If they could rewind time, would officials from the World Health Organization have declared COVID-19 a pandemic earlier?
Questions of whether to declare it a pandemic and why it wasn’t declared sooner have been common during WHO’s thrice weekly news conferences. Yesterday was no different.
The responses tend to reveal how a panel of science and medical professionals are technical and factual to a fault, sometimes failing to meet the lexical expectations of the masses and the media.
Dr. Michael Ryan, executive director of WHO’s Health Emergencies Programme, reminded journalists, “WHO raised its highest level of alert under international law on the 30th of January and declared a global public health emergency.”
The law references the International Health Regulations (IHR) of 2005, a legal framework that outlines rights, obligations and requirements for 196 countries—including all 194 WHO member states—to report public health events and emergencies that have the potential to cross borders.
The term “pandemic” is not one tossed around freely in the WHO lexicon; excluding the title page, there are only three mentions of the word in the 32-page IHR document, which mostly refers to epidemics.
However, when the pandemic was declared on March 11, the masses seemed to heed the term as more potent, even though it had more to do with geography than severity or transmissibility.
“The characterization of the disease as a pandemic in itself has no basis other than a description of the event at that time in regards to how many countries were affected,” Dr. Ryan explained.
Though the question was, and usually is, posed to WHO Director-General Dr. Tedros Ghebreyesus, making a declaration of any kind was not his call alone to make.
On January 23, less than a month after the outbreak was reported in China, a global delegation of experts meeting with WHO officials were divided on how loud to sound the alarm, recalled Dr. Ghebreyesus. It would take another week for the experts to reach a consensus on whether the IHR criteria had been met to declare a “public health emergency of international concern.”
That declaration was made as early as possible, said Dr. Ghebreyesus, noting that many cases “were still in the neighborhood” of China, and fewer than 100 cases were confirmed outside of China, affecting only a few countries. There were 10 cases in Europe, and Africa had yet to report any cases, he said.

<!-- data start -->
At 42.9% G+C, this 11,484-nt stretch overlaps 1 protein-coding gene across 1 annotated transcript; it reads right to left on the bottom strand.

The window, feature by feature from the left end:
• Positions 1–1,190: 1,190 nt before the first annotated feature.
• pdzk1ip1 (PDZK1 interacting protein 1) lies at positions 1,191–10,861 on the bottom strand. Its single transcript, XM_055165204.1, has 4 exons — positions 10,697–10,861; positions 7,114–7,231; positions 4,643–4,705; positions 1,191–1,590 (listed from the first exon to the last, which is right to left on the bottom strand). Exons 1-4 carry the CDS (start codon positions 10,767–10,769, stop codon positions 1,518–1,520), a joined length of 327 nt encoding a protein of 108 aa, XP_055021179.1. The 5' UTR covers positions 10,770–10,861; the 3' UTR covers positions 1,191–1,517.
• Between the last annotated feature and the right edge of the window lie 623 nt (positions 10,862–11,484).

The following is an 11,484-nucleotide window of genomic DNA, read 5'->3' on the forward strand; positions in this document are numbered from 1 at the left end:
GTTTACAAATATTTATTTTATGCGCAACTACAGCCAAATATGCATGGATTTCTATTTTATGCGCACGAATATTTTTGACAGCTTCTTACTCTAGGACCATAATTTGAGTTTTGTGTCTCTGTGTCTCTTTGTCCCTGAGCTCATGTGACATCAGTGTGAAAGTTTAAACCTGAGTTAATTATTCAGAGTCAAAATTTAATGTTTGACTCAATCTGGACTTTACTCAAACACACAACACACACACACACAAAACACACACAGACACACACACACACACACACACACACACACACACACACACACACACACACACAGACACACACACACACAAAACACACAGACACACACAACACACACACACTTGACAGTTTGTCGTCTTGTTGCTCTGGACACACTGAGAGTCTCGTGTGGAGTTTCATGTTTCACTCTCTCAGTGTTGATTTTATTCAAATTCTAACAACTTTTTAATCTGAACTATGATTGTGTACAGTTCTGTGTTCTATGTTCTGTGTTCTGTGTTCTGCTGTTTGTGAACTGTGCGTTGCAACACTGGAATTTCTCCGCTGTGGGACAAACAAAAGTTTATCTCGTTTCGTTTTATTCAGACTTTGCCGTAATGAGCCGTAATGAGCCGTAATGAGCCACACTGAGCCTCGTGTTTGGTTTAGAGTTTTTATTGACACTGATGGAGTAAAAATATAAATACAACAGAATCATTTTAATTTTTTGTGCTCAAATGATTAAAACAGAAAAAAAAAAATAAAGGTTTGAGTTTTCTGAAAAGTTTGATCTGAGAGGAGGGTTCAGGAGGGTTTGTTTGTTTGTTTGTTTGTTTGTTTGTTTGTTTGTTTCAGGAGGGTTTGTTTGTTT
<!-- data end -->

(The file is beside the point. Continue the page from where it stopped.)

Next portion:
“We triggered the highest level of emergency when the rest of the world had only 82 cases and no deaths,” Dr. Ghebreyesus said.
According to the IHR guidelines, COVID-19 met the criteria because it implied a situation that was serious, sudden, unusual or unexpected; carried implications for public health beyond the affected state’s national border; and required immediate international action.
“Looking back, I think we declared the emergency at the right time, when the rest of the world had enough time to respond,” Dr. Ghebreyesus said, adding that there was ample time for countries to nip the virus in the bud.
Dr. Maria Van Kerkhove, WHO’s technical lead for COVID-19, highlighted how some countries used that window of time wisely. A number of countries have been ramping up testing, strengthening surveillance systems and readying the public health infrastructure, she said.
“That message has reached many, and that has been our message from the very beginning,” Dr. Van Kerkhove said. “And we will keep saying this because this is what works. Even in countries that are seeing a resurgence in cases, they are coming back to this: How do we find every case? How do we test all of the suspect cases? How do we care for all of them appropriately? How do we trace and quarantine all of the contacts and keep our communities engaged?”
It was in January, Dr. Ryan reminded journalists, that WHO officials began providing containment and mitigation strategies for COVID-19.
Beyond the powers outlined in the IHR, officials from WHO have no rights of enforcement when it comes to health implementation, Dr. Ryan explained, and officials are not even allowed to enter member states without permission or discussion.
“We have the power to persuade. We have science, evidence and the normative role we play,” Dr. Ryan said. “We have a mandate to establish global standards and to give strong advice to countries regarding what are rational public health measures.”
Many countries implemented those measures, and their politicians have implemented science-based policy, he said.
Those are the countries, Dr. Ryan pointed out, that have responded well to the virus.